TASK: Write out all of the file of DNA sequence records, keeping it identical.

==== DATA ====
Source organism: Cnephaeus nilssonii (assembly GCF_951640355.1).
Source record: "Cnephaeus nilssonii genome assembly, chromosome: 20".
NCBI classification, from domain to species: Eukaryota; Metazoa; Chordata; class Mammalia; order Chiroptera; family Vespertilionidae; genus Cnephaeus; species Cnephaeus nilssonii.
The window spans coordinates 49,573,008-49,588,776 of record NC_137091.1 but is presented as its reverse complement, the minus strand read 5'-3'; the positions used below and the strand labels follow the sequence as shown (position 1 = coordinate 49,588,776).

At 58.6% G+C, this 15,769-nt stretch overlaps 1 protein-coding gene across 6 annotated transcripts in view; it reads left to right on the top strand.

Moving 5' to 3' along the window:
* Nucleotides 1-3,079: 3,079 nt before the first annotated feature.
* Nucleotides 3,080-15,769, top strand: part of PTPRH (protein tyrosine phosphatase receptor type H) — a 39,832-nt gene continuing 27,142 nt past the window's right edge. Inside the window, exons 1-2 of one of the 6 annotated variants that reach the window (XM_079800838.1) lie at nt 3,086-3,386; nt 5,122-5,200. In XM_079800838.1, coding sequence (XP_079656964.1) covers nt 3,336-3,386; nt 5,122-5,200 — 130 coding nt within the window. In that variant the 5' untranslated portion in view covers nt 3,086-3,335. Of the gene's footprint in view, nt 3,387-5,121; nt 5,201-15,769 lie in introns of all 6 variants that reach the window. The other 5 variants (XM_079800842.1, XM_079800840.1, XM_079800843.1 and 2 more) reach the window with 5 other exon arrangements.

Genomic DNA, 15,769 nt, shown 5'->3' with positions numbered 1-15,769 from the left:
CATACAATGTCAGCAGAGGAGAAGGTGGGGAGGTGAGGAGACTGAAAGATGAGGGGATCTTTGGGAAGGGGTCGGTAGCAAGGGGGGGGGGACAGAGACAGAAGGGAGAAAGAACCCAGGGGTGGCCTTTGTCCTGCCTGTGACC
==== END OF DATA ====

Source organism: Cnephaeus nilssonii (assembly GCF_951640355.1).
Source record: "Cnephaeus nilssonii genome assembly, chromosome: 20".
NCBI classification, from domain to species: Eukaryota; Metazoa; Chordata; class Mammalia; order Chiroptera; family Vespertilionidae; genus Cnephaeus; species Cnephaeus nilssonii.
The window spans coordinates 49,573,008-49,588,776 of record NC_137091.1 but is presented as its reverse complement, the minus strand read 5'-3'; the positions used below and the strand labels follow the sequence as shown (position 1 = coordinate 49,588,776).

At 58.6% G+C, this 15,769-nt stretch overlaps 1 protein-coding gene across 6 annotated transcripts in view; it reads left to right on the top strand.

Moving 5' to 3' along the window:
* Nucleotides 1-3,079: 3,079 nt before the first annotated feature.
* Nucleotides 3,080-15,769, top strand: part of PTPRH (protein tyrosine phosphatase receptor type H) — a 39,832-nt gene continuing 27,142 nt past the window's right edge. Inside the window, exons 1-2 of one of the 6 annotated variants that reach the window (XM_079800838.1) lie at nt 3,086-3,386; nt 5,122-5,200. In XM_079800838.1, coding sequence (XP_079656964.1) covers nt 3,336-3,386; nt 5,122-5,200 — 130 coding nt within the window. In that variant the 5' untranslated portion in view covers nt 3,086-3,335. Of the gene's footprint in view, nt 3,387-5,121; nt 5,201-15,769 lie in introns of all 6 variants that reach the window. The other 5 variants (XM_079800842.1, XM_079800840.1, XM_079800843.1 and 2 more) reach the window with 5 other exon arrangements.

Genomic DNA, 15,769 nt, shown 5'->3' with positions numbered 1-15,769 from the left:
CATACAATGTCAGCAGAGGAGAAGGTGGGGAGGTGAGGAGACTGAAAGATGAGGGGATCTTTGGGAAGGGGTCGGTAGCAAGGGGGGGGGGACAGAGACAGAAGGGAGAAAGAACCCAGGGGTGGCCTTTGTCCTGCCTGTGACC